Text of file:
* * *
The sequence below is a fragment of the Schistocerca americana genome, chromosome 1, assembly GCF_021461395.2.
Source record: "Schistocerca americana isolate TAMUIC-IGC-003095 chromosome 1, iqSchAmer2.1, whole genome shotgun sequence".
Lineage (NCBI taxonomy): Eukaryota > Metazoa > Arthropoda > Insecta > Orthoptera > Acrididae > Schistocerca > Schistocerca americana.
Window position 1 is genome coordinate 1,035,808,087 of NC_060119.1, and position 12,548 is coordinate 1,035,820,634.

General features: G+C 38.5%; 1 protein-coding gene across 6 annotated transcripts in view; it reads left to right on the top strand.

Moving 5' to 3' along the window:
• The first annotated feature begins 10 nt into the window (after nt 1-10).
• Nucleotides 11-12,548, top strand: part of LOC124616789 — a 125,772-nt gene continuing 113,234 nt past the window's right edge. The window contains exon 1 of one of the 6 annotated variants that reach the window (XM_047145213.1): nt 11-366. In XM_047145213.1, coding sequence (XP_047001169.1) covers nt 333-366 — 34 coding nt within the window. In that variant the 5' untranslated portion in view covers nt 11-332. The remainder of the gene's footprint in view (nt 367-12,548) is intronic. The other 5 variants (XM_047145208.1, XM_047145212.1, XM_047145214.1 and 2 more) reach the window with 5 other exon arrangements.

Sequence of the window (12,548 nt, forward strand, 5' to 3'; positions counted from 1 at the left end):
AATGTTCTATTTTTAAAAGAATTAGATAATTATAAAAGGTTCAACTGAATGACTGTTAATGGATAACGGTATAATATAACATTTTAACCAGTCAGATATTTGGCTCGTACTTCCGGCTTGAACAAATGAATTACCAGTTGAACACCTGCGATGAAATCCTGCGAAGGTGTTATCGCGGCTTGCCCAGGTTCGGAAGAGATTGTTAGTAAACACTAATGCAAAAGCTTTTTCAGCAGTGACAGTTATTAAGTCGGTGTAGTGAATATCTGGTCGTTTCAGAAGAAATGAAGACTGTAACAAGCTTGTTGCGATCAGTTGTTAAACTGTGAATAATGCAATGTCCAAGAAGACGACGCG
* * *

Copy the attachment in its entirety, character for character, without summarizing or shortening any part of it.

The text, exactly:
The sequence below is a fragment of the Schistocerca americana genome, chromosome 1, assembly GCF_021461395.2.
Source record: "Schistocerca americana isolate TAMUIC-IGC-003095 chromosome 1, iqSchAmer2.1, whole genome shotgun sequence".
Lineage (NCBI taxonomy): Eukaryota > Metazoa > Arthropoda > Insecta > Orthoptera > Acrididae > Schistocerca > Schistocerca americana.
Window position 1 is genome coordinate 1,035,808,087 of NC_060119.1, and position 12,548 is coordinate 1,035,820,634.

General features: G+C 38.5%; 1 protein-coding gene across 6 annotated transcripts in view; it reads left to right on the top strand.

Moving 5' to 3' along the window:
• The first annotated feature begins 10 nt into the window (after nt 1-10).
• Nucleotides 11-12,548, top strand: part of LOC124616789 — a 125,772-nt gene continuing 113,234 nt past the window's right edge. The window contains exon 1 of one of the 6 annotated variants that reach the window (XM_047145213.1): nt 11-366. In XM_047145213.1, coding sequence (XP_047001169.1) covers nt 333-366 — 34 coding nt within the window. In that variant the 5' untranslated portion in view covers nt 11-332. The remainder of the gene's footprint in view (nt 367-12,548) is intronic. The other 5 variants (XM_047145208.1, XM_047145212.1, XM_047145214.1 and 2 more) reach the window with 5 other exon arrangements.

Sequence of the window (12,548 nt, forward strand, 5' to 3'; positions counted from 1 at the left end):
AATGTTCTATTTTTAAAAGAATTAGATAATTATAAAAGGTTCAACTGAATGACTGTTAATGGATAACGGTATAATATAACATTTTAACCAGTCAGATATTTGGCTCGTACTTCCGGCTTGAACAAATGAATTACCAGTTGAACACCTGCGATGAAATCCTGCGAAGGTGTTATCGCGGCTTGCCCAGGTTCGGAAGAGATTGTTAGTAAACACTAATGCAAAAGCTTTTTCAGCAGTGACAGTTATTAAGTCGGTGTAGTGAATATCTGGTCGTTTCAGAAGAAATGAAGACTGTAACAAGCTTGTTGCGATCAGTTGTTAAACTGTGAATAATGCAATGTCCAAGAAGACGACGCG